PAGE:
Henry Bolte

Location: Eden
State: NSW
Date Sank: 1987
Vessel Type: Tug
Construction Material: Steel
Max Depth: 24mtrs
Average Depth: 15mtrs
Average Visibility: 10mtrs
Diver Qualification: Advanced
Access Type: BOAT
Directions: Use one of the charters from Eden Divers or Merimbula Divers Lodge. Site is marked with a buoy but is probably best found using local knowledge from the charter operators.
Wreck Description: Below is a description of the dive site when I dived it in September 1999. This time of year is prone to plankton / krill in the water affecting visibilty. Dive the "Tasman Hauler" first as that allows you to orientate yourself on this wreck as it is quite broken up and is collapsed on one side. This is taken from a newletter article I wrote for our club after diving both sites of "the tugs".

The Henry Bolte

Sitting in 24m of water, the superstructure has collapsed to one side. This wreck has attracted a large variety of schooling fish and allows for longer dives, which makes it perfect for a first wreck dive. The wreck is also broken up because being closer to shore than the Hauler it is subject to stronger wave action and is quite deteriorated compared to the "Hauler". Both wrecks were scuttled in 1987.

Another quick trip across the bay and we are back on to another mooring buoy marking the site of the Henry Bolte, about 500 metres further towards shore than the Tasman Hauler lays. We are the only ones making this dive, there was an advanced training group from Canberra on the previous dive, so the boat, and the site, is far less crowded this time. Ross gives us a detailed brief and then it's over the side, big OK and swim to the shot line. The murk in the water is even worse at this site and it seems to take ages before we glimpse an outline.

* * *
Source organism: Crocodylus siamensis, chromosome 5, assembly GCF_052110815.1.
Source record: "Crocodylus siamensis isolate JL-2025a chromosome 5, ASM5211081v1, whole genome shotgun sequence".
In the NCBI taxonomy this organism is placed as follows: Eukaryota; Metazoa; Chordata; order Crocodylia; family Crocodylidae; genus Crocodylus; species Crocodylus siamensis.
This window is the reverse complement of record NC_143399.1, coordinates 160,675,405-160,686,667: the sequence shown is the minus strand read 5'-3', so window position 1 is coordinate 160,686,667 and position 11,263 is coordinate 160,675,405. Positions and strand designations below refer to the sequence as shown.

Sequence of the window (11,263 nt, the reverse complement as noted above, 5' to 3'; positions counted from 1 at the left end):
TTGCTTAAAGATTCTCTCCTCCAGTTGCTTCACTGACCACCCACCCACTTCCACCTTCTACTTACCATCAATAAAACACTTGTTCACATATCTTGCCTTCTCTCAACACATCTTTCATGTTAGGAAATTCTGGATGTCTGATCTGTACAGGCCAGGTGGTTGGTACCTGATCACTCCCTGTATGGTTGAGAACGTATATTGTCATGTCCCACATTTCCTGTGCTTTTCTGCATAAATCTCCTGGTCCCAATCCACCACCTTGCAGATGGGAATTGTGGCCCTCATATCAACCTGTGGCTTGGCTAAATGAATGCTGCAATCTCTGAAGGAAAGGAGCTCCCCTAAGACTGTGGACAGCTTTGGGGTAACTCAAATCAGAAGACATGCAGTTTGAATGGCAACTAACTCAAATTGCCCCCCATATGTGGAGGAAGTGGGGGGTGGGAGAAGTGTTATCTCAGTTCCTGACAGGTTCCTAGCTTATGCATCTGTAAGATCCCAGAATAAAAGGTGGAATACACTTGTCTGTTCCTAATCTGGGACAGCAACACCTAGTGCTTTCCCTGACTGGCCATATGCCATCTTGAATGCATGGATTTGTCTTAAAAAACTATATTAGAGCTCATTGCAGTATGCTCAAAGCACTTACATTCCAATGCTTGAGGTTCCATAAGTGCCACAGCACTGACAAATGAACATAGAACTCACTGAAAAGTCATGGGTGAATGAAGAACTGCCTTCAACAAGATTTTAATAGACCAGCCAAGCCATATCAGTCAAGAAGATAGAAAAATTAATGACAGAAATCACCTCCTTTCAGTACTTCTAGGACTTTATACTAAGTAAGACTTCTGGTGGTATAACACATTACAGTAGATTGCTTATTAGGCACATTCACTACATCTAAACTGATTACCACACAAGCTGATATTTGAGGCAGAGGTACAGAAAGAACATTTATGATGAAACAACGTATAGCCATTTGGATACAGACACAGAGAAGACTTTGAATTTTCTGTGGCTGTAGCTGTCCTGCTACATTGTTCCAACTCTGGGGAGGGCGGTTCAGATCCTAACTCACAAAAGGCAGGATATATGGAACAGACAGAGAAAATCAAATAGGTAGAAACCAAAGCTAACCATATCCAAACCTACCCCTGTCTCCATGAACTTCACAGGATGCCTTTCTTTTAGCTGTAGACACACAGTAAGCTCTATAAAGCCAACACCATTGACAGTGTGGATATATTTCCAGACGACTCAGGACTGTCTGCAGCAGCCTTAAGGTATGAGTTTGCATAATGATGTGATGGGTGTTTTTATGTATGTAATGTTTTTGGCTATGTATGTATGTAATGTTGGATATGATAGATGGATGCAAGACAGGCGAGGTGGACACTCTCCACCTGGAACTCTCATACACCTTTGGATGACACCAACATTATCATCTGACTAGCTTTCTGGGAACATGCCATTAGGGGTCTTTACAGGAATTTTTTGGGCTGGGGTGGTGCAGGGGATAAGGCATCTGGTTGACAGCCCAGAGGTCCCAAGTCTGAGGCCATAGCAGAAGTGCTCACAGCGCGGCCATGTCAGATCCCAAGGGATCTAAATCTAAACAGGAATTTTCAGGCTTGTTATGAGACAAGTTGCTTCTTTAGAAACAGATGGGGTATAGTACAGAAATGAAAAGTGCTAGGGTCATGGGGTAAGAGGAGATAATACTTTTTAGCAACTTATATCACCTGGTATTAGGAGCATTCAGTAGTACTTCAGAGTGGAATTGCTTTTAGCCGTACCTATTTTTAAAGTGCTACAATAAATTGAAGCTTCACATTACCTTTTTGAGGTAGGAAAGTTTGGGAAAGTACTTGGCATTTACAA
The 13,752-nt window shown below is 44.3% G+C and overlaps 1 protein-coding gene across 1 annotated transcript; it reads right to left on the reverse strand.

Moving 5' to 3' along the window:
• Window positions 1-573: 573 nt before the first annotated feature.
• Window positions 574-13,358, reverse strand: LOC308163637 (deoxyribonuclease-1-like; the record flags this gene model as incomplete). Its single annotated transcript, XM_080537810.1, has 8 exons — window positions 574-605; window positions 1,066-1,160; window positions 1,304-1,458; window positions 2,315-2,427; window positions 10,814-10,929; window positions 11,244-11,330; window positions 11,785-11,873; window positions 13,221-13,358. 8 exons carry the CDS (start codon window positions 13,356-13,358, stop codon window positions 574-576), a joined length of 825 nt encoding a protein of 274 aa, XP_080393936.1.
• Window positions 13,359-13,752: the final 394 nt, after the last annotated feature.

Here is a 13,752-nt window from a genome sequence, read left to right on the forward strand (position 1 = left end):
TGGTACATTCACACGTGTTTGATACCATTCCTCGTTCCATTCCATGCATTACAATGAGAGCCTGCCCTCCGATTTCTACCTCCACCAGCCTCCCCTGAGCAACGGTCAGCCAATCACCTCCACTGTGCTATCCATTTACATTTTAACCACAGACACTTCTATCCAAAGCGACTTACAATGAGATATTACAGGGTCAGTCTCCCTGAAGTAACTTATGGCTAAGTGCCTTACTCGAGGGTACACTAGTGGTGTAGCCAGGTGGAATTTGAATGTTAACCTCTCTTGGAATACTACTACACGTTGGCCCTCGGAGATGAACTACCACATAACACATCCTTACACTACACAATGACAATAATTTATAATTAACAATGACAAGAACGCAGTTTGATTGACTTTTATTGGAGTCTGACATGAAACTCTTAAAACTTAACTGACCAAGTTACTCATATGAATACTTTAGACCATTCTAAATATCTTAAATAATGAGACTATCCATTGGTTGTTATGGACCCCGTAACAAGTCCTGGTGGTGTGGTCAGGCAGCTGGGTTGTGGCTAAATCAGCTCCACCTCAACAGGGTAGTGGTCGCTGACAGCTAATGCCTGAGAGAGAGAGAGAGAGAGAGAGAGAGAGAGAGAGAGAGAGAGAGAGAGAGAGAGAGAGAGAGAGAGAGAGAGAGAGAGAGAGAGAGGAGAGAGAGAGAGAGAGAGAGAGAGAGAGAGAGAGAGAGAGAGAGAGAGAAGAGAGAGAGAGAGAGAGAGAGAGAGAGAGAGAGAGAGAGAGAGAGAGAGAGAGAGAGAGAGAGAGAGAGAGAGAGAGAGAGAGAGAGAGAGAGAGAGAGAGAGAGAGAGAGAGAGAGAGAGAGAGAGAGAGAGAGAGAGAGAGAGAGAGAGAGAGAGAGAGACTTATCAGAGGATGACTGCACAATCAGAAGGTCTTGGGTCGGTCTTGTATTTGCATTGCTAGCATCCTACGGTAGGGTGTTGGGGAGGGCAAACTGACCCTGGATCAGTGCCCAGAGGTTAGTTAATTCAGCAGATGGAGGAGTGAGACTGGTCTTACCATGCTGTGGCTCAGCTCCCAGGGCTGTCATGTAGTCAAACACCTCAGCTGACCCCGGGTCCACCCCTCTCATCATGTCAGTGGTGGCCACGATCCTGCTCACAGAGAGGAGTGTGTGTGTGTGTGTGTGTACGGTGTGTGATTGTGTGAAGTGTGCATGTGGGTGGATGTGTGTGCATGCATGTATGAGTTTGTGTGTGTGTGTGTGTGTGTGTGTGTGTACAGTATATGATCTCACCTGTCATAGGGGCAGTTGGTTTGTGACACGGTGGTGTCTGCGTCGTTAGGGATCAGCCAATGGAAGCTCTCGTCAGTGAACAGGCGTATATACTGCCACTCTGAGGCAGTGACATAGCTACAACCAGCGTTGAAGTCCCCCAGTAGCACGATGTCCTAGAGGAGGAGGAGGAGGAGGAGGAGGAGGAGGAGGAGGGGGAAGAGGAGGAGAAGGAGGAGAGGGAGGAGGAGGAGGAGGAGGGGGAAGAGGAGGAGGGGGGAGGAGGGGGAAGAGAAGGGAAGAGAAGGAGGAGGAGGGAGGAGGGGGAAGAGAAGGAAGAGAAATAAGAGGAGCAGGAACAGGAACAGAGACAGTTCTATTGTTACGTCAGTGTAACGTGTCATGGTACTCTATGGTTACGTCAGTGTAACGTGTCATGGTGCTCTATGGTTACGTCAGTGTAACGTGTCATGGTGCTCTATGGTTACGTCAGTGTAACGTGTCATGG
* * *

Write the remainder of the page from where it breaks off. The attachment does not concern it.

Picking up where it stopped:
The mooring is tied to the bow section with the tug laying on it's port side. Much of the superstructure, apart from the wheelhouse, has been blown away due to the demolition charges or deterioration of the wreck. According to Ross, the increased action of the waves by the site being closer to shore has also caused the vessel to break up even more. It is good to have dived the Tasman Hauler first as that allows you to orient yourself as you recognise various parts and sections passing beneath you. The bowels of the tug are really laid out for you to inspect closely with the engine room pretty well demolished.

Obviously the charges broke the tugs back as the propeller shaft and stern part of the hull is twisted to port from the other sections. The best part of this dive site is the varied fish life and the size of some of the fish. Some species we had no hope of recognising as you just do not get them in Port Phillip Bay. Schools of Bulleyes crowded in every opening of the tug peering out at the divers and the sheer numbers and diversity of fish is mind blowing.